Monday, September 25, 2017 by Russel Davis
A study published online in the Clinical, Cosmetic and Investigational Dermatology journal revealed that supplementation with hyaluronan or hyaluronic acid (HA) effectively improves skin condition and reduces wrinkles.
The scientific community has long established that the skin contains as much as 50 percent of the body’s HA component. A decline in HA and collagen was believed to be the primary cause of wrinkles in the skin.
In order to conduct the study, a team of researchers at the Kewpie Corporation and the Toho University Ohashi Medical Center in Japan recruited 60 Japanese men and women aged 22 to 59 years old.
The participants were then categorized into three groups. Two groups received either of Kewpie’s HA components: Hyabest (A) with a 2k molcular weight, and Hyabest (S) LF-P with a 300k molecular weight. Both groups received HA doses of 120 milligrams daily for 12 weeks. In contrast, the third group served as the placebo control.
The researchers then conducted a three-dimentional analysis of the participants’ skin to evaluate how the treatments fared. The results showed that patients who received the HA treatment showed significantly better wrinkle area and volume ratio following the 12-week intervention compared with the placebo group.
The whole sulcus to volume ratio, which measures the grooves in the skin, was also greatly improved in both the HA groups than those who in the placebo group. The researchers also noted that while skin suppleness and luster improved in all three groups, patients who were on HA treatment exhibited better results than those who had placebo treatment.
“This study showed that the oral ingestion of the [molecular weight] 2k or 300k [hyaluronic acid] for 12 weeks suppresses wrinkles and improves the skin’s luster and suppleness in people aged 59 years or less who were healthy Japanese men and women over 22 years old. From the above, [hyaluronic acid] consumption is expected to be used as a method to maintain healthy skin,” the researchers said in a Nutra Ingredients U.S.A. article.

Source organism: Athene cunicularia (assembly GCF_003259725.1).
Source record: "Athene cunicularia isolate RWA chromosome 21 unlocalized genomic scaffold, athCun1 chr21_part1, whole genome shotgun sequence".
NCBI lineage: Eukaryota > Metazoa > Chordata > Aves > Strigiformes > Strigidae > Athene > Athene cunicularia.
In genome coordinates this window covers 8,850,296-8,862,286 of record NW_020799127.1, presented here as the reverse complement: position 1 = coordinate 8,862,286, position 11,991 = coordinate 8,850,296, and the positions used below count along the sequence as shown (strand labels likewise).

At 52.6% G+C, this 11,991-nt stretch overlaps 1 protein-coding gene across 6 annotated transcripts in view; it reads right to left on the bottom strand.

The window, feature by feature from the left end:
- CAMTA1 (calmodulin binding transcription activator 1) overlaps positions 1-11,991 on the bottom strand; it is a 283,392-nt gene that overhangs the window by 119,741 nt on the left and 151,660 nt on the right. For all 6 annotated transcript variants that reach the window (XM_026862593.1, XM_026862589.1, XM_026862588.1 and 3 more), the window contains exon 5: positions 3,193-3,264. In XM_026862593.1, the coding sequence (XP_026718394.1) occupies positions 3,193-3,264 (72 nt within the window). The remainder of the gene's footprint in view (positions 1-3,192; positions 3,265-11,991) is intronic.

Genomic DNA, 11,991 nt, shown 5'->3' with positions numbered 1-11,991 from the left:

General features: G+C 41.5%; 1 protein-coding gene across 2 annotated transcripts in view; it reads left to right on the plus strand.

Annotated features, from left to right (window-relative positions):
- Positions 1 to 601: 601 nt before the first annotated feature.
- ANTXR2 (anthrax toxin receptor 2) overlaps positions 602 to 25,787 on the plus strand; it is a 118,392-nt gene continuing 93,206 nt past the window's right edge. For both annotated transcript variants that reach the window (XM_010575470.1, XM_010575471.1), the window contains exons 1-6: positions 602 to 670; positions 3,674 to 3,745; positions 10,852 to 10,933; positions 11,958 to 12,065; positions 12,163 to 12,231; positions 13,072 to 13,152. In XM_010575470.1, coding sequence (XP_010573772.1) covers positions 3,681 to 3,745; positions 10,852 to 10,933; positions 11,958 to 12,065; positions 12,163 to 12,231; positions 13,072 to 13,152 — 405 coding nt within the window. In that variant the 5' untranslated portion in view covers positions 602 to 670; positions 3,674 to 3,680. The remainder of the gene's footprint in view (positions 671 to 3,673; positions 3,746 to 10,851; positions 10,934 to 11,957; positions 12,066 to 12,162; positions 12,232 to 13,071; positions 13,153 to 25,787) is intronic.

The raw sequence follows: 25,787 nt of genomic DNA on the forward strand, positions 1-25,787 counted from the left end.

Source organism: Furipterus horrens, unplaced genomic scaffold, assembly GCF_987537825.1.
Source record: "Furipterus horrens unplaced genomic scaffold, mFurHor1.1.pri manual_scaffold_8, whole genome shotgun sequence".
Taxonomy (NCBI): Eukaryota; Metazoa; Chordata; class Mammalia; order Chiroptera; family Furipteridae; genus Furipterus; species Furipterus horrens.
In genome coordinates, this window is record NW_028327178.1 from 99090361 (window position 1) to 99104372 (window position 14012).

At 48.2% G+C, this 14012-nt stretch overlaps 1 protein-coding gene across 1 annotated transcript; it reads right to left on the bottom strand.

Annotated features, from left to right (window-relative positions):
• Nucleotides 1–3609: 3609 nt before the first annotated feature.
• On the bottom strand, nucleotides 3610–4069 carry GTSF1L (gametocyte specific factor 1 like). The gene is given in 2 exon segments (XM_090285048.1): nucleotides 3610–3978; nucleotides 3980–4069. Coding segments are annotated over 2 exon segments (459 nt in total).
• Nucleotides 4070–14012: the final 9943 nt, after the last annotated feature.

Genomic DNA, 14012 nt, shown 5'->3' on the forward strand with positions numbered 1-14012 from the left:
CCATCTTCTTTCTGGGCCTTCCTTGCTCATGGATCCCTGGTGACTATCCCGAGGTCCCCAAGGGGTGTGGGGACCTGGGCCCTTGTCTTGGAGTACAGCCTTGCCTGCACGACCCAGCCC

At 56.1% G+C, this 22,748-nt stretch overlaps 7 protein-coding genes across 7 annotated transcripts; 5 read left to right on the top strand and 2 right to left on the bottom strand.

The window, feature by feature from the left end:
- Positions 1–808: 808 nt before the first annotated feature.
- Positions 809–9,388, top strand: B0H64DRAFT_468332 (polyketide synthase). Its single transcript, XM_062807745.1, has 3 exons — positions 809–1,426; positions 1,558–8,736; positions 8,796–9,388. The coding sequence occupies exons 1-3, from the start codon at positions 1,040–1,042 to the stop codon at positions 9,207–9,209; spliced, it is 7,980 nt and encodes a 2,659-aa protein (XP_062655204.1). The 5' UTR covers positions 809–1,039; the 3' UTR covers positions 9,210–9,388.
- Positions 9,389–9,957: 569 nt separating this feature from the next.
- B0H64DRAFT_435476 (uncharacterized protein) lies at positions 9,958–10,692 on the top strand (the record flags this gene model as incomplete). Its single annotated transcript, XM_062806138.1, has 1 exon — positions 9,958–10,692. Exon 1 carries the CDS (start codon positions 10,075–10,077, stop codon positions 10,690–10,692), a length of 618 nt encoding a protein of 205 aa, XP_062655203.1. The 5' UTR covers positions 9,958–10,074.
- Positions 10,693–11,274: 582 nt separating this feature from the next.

The recent findings were reflective of the results of a review published in 2014, which demonstrated HA’s efficacy in moisturizing the skin and promoting its overall welfare.
The analysis cited several other Japanese studies that evaluated the compound’s efficacy. One study revealed that participants with rough and dry skin who received 240 mg of HA daily exhibited marked improvements in dry skin in the face and whole body at three and six weeks of intervention compared with those who were on placebo treatment.
Likewise, the skin moisture content at the lower left part of the eye and skin smoothness in the nape and the left part of the upper arm were significantly better in the HA group at three and sic weeks of treatment compared with the placebo controls.
Another study showed that ingesting HA derived from chicken combs may boost skin moisture. According to the study, female participants who took HA showed significant improvements at two weeks of treatment and another two weeks well after the intervention compared with the placebo group.
“The reduction of HA in the skin by intrinsic and extrinsic factors such as aging and ultraviolet radiation, smoking and air pollutants induce dryness in the skin. However, daily HA supplements can moisturize the skin because the metabolites of HA increases the skin moisture content by having an effect on the skin cells. Thus, consuming HA affects skin cell and improves dry skin physiologically. This review shows that consuming HA moisturizes the skin and employing HA as a dietary supplement makes the skin healthy. We believe that countries worldwide will benefit from this review and consume HA to alleviate dry skin,” the researchers wrote online.